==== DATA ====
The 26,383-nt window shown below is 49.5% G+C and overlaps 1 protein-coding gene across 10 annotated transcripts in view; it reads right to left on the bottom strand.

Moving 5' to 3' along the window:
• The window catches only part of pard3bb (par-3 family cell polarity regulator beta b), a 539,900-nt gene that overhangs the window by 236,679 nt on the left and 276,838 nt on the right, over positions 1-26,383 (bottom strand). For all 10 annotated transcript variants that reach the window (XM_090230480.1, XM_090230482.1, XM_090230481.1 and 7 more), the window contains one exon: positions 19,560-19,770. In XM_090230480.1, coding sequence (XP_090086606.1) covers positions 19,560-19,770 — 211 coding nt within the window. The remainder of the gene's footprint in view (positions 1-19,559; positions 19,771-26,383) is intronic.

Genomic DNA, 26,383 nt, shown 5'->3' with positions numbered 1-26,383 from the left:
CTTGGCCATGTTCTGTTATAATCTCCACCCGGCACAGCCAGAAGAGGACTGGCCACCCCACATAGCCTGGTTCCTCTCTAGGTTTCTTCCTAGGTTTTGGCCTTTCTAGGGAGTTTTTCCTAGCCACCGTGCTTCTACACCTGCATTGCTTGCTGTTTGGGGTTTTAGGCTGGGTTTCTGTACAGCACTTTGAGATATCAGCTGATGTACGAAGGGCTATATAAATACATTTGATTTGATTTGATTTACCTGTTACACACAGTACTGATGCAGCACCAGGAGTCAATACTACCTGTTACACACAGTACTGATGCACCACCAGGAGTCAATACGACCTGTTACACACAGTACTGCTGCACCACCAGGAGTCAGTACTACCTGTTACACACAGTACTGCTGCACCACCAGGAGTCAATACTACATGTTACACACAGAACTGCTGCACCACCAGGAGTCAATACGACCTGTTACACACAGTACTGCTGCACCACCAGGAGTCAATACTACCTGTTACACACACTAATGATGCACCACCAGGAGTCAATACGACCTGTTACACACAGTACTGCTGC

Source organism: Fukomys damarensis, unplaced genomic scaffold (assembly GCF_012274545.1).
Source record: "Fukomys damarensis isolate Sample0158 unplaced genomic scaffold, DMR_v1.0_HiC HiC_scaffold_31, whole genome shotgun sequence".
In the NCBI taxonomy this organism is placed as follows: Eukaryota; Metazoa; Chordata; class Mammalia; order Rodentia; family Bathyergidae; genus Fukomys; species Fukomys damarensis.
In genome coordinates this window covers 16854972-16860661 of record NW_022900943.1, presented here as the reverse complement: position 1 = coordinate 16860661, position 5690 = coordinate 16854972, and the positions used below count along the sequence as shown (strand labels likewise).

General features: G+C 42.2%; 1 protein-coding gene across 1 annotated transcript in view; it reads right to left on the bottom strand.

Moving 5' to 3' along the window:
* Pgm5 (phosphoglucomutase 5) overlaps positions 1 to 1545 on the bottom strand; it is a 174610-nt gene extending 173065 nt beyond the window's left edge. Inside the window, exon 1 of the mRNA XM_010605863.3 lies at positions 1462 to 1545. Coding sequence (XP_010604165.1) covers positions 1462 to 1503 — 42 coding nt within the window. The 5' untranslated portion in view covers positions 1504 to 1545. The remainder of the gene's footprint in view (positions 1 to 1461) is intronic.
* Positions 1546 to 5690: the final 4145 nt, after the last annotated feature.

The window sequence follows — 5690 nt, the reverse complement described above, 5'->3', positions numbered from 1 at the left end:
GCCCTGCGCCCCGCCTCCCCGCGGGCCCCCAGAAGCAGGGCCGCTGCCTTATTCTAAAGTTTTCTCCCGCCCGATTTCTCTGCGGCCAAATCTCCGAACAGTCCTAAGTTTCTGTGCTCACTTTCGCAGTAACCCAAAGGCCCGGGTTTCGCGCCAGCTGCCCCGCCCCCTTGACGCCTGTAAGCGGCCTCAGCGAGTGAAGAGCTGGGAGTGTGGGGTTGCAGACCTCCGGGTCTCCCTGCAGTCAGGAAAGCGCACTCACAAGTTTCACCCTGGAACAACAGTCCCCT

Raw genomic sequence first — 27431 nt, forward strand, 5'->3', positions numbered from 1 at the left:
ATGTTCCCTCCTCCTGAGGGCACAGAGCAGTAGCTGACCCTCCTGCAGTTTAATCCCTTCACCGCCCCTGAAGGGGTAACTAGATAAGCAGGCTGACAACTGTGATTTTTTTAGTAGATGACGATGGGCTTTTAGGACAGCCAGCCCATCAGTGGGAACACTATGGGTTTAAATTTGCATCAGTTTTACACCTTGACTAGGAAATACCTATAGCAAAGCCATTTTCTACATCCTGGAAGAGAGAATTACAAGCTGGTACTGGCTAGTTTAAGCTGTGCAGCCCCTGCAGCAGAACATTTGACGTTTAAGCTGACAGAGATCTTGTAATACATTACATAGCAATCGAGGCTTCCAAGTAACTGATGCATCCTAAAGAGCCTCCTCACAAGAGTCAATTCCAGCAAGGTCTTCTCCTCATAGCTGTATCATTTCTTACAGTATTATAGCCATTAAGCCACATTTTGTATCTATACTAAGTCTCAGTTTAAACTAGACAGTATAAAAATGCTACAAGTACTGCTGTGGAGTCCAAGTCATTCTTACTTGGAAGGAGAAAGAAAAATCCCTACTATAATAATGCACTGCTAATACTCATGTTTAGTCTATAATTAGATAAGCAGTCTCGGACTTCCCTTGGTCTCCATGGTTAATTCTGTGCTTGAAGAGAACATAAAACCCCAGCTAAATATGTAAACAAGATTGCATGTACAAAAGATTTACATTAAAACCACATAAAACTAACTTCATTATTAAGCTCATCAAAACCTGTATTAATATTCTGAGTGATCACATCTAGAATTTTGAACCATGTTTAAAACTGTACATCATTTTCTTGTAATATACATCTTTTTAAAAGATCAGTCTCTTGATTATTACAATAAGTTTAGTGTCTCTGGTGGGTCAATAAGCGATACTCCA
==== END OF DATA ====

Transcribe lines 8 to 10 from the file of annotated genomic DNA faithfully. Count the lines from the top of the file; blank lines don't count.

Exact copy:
In the NCBI taxonomy this organism is placed as follows: Eukaryota; Metazoa; Chordata; class Mammalia; order Rodentia; family Bathyergidae; genus Fukomys; species Fukomys damarensis.
In genome coordinates this window covers 16854972-16860661 of record NW_022900943.1, presented here as the reverse complement: position 1 = coordinate 16860661, position 5690 = coordinate 16854972, and the positions used below count along the sequence as shown (strand labels likewise).

General features: G+C 42.2%; 1 protein-coding gene across 1 annotated transcript in view; it reads right to left on the bottom strand.